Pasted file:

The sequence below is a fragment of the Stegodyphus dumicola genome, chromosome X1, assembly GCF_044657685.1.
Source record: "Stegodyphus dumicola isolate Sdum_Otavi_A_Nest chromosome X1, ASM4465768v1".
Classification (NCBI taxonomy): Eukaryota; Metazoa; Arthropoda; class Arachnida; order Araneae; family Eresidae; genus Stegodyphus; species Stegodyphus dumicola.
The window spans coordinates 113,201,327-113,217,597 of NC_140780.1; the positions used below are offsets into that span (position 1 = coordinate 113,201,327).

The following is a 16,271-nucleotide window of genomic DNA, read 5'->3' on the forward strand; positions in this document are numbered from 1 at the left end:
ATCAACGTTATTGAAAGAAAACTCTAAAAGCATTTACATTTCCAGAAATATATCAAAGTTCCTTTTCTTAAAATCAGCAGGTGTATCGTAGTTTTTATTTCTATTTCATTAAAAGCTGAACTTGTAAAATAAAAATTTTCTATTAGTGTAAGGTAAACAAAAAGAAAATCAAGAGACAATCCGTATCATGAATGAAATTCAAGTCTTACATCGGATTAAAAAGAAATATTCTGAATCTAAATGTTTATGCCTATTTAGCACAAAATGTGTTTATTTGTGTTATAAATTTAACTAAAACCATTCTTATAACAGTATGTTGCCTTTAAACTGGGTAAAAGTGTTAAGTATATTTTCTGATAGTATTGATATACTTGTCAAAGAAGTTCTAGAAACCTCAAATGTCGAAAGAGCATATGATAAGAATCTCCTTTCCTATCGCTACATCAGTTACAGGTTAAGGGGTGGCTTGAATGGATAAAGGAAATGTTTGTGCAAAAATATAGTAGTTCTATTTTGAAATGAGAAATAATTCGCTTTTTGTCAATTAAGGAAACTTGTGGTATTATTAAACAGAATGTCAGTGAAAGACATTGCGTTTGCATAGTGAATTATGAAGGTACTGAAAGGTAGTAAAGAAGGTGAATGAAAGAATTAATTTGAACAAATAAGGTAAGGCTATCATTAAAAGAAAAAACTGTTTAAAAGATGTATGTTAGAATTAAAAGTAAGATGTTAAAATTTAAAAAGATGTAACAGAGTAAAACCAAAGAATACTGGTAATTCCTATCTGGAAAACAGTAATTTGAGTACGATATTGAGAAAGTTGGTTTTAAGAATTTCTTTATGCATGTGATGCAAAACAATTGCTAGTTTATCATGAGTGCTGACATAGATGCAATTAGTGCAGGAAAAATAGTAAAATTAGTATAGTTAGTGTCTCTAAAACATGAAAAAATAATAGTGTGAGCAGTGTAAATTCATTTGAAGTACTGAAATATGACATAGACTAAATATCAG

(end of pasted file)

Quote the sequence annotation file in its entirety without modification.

The sequence below is a fragment of the Stegodyphus dumicola genome, chromosome X1, assembly GCF_044657685.1.
Source record: "Stegodyphus dumicola isolate Sdum_Otavi_A_Nest chromosome X1, ASM4465768v1".
Classification (NCBI taxonomy): Eukaryota; Metazoa; Arthropoda; class Arachnida; order Araneae; family Eresidae; genus Stegodyphus; species Stegodyphus dumicola.
The window spans coordinates 113,201,327-113,217,597 of NC_140780.1; the positions used below are offsets into that span (position 1 = coordinate 113,201,327).

The following is a 16,271-nucleotide window of genomic DNA, read 5'->3' on the forward strand; positions in this document are numbered from 1 at the left end:
ATCAACGTTATTGAAAGAAAACTCTAAAAGCATTTACATTTCCAGAAATATATCAAAGTTCCTTTTCTTAAAATCAGCAGGTGTATCGTAGTTTTTATTTCTATTTCATTAAAAGCTGAACTTGTAAAATAAAAATTTTCTATTAGTGTAAGGTAAACAAAAAGAAAATCAAGAGACAATCCGTATCATGAATGAAATTCAAGTCTTACATCGGATTAAAAAGAAATATTCTGAATCTAAATGTTTATGCCTATTTAGCACAAAATGTGTTTATTTGTGTTATAAATTTAACTAAAACCATTCTTATAACAGTATGTTGCCTTTAAACTGGGTAAAAGTGTTAAGTATATTTTCTGATAGTATTGATATACTTGTCAAAGAAGTTCTAGAAACCTCAAATGTCGAAAGAGCATATGATAAGAATCTCCTTTCCTATCGCTACATCAGTTACAGGTTAAGGGGTGGCTTGAATGGATAAAGGAAATGTTTGTGCAAAAATATAGTAGTTCTATTTTGAAATGAGAAATAATTCGCTTTTTGTCAATTAAGGAAACTTGTGGTATTATTAAACAGAATGTCAGTGAAAGACATTGCGTTTGCATAGTGAATTATGAAGGTACTGAAAGGTAGTAAAGAAGGTGAATGAAAGAATTAATTTGAACAAATAAGGTAAGGCTATCATTAAAAGAAAAAACTGTTTAAAAGATGTATGTTAGAATTAAAAGTAAGATGTTAAAATTTAAAAAGATGTAACAGAGTAAAACCAAAGAATACTGGTAATTCCTATCTGGAAAACAGTAATTTGAGTACGATATTGAGAAAGTTGGTTTTAAGAATTTCTTTATGCATGTGATGCAAAACAATTGCTAGTTTATCATGAGTGCTGACATAGATGCAATTAGTGCAGGAAAAATAGTAAAATTAGTATAGTTAGTGTCTCTAAAACATGAAAAAATAATAGTGTGAGCAGTGTAAATTCATTTGAAGTACTGAAATATGACATAGACTAAATATCAG